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costs budgeting

Defective costs budgets

By on Oct 29, 2018 | 1 comment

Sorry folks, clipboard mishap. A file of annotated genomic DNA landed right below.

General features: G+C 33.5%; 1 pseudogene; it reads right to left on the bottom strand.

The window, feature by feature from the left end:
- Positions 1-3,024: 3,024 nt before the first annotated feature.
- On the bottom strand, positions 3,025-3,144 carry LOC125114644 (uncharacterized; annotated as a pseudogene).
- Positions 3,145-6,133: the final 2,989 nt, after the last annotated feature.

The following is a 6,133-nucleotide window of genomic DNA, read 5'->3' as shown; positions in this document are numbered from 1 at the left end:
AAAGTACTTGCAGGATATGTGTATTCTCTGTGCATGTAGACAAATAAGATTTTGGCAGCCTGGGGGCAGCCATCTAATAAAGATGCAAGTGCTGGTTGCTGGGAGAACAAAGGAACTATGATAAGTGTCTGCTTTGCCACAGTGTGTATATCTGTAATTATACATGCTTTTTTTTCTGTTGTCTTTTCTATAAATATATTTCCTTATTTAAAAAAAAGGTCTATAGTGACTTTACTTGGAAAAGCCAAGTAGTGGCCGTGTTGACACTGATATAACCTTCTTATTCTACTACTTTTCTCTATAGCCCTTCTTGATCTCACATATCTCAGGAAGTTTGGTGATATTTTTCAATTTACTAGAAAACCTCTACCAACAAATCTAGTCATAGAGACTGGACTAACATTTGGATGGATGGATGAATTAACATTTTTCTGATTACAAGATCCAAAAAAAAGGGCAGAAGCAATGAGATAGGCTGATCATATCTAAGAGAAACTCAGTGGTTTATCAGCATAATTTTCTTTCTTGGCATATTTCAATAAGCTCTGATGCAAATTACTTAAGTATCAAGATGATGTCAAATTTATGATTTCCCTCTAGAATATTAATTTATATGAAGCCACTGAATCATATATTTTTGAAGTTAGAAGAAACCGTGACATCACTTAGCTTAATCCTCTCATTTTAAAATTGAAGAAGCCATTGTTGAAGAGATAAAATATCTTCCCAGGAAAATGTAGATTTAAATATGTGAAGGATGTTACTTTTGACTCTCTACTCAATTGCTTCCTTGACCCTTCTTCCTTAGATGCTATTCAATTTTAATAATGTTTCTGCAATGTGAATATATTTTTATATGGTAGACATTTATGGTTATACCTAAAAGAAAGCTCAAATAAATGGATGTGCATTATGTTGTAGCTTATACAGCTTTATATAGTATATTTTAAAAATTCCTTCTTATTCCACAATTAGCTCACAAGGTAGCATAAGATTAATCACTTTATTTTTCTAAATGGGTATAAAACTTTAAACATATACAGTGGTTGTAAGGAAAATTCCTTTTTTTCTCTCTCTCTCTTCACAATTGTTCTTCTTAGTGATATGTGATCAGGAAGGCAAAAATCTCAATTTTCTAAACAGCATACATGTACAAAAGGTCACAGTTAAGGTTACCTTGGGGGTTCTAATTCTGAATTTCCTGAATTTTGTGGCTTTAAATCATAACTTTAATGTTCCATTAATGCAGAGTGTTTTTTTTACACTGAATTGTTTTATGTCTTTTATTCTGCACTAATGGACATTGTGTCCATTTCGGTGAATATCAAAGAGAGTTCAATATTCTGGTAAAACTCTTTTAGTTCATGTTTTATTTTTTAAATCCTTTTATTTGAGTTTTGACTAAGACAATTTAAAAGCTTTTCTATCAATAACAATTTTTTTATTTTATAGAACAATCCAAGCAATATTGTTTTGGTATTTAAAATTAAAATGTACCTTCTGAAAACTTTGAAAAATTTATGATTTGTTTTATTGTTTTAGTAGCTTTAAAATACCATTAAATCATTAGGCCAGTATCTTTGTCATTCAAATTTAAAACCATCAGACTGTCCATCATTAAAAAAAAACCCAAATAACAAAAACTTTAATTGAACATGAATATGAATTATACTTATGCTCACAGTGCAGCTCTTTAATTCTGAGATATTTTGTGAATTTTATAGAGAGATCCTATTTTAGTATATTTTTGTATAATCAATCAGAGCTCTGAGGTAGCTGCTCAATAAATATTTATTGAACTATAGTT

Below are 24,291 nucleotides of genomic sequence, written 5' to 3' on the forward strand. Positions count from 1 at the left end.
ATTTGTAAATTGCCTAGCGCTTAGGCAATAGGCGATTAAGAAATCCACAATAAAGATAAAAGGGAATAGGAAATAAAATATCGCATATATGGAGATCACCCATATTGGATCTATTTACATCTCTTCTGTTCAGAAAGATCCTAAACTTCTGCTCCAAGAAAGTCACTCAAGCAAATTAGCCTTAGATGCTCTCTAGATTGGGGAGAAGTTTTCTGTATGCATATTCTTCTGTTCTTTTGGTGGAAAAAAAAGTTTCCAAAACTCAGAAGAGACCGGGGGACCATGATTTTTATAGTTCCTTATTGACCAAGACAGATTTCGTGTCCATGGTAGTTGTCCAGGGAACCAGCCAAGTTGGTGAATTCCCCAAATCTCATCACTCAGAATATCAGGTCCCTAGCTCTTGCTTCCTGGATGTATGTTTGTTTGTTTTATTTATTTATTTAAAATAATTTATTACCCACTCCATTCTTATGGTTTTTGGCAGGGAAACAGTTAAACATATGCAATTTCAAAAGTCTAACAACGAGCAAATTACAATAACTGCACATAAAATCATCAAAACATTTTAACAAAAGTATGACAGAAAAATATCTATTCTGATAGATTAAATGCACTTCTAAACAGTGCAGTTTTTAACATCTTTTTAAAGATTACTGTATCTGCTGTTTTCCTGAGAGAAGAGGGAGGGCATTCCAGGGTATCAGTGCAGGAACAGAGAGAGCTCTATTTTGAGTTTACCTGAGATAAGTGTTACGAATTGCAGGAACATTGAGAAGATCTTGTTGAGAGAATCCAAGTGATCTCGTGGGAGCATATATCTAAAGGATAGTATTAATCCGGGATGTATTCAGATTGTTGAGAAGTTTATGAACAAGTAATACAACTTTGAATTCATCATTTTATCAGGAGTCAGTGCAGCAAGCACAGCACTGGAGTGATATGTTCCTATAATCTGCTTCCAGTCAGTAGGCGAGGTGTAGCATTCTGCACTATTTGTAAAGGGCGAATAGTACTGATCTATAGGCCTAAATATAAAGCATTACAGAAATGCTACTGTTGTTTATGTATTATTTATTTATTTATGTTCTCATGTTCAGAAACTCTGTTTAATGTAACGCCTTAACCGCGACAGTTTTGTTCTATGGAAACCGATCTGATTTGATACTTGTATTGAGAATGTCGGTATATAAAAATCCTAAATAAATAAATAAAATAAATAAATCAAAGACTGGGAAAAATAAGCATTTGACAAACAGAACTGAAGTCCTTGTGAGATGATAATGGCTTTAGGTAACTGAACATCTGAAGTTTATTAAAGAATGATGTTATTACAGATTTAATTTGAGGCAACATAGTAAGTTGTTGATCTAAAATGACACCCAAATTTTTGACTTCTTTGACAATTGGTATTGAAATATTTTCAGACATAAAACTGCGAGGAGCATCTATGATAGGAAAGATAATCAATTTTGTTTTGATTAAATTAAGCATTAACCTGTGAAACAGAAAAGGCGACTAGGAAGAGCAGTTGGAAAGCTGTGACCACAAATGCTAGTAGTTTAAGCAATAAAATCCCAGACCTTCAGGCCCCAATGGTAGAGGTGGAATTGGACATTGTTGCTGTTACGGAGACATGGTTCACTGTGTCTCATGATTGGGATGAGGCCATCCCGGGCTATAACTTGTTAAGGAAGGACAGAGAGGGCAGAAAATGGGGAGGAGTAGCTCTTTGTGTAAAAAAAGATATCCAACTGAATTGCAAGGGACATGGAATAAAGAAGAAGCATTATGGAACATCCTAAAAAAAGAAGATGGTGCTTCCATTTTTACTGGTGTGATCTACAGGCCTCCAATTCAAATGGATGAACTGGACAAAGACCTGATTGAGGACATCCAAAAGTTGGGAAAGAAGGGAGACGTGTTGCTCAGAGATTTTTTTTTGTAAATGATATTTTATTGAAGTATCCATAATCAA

The decision of Mr Justice Walker in Page v RGC Restaurants Ltd [2018] EWHC 2688 (QB) provides further important guidance on the costs budgeting process and is essential reading for those involved in costs budgeting. The underlying case was subject to costs budgeting.  The parties decided between themselves, without consulting the Court, that the budgets could be prepared on the basis that it was too soon to budget for trial preparation and trial costs.  The Claimant’s budget therefore included nothing for these phases. The main rule in issue was CPR 3.14: “Unless the court otherwise orders, any party which fails to file a budget despite being required to do so will be treated as having filed a budget comprising only the applicable court fees.” At the CCMC, the master concluded that the failure to serve a budget that included trial preparation and trial estimates amounted to a failure to file a budget that complied with the rules.  He decided that the consequence of this was that the CPR 3.14 sanction applied and made a costs management order limiting the Claimant’s budget accordingly (ie court fees only). On appeal, the master’s decision that there had been a failure to file a compliant budget was upheld.  However, the appeal judge ruled that the master should have gone on to consider whether to disapply the sanction (even in the absence of an application for relief from sanctions) as CPR 3.14 specially provides that the sanction applies “unless the court otherwise orders”.  The judge then applied the Denton principles to the issue of whether the court should have otherwise ordered and did so to the extent that the sanction would not be applied to those phases of the budget that had been properly completed and agreed by the Defendant.  However, the sanction would continue to apply in relation to the trial preparation and trial phases.  Given the matter had been listed for a five day trial, this represents a very serious sanction and is likely to cause a major loss to the Claimant’s solicitors (or possibly professional indemnity insurers) if the matter proceeds to trial. The obvious lesson from this decision is that it is not for parties to decide not to file...

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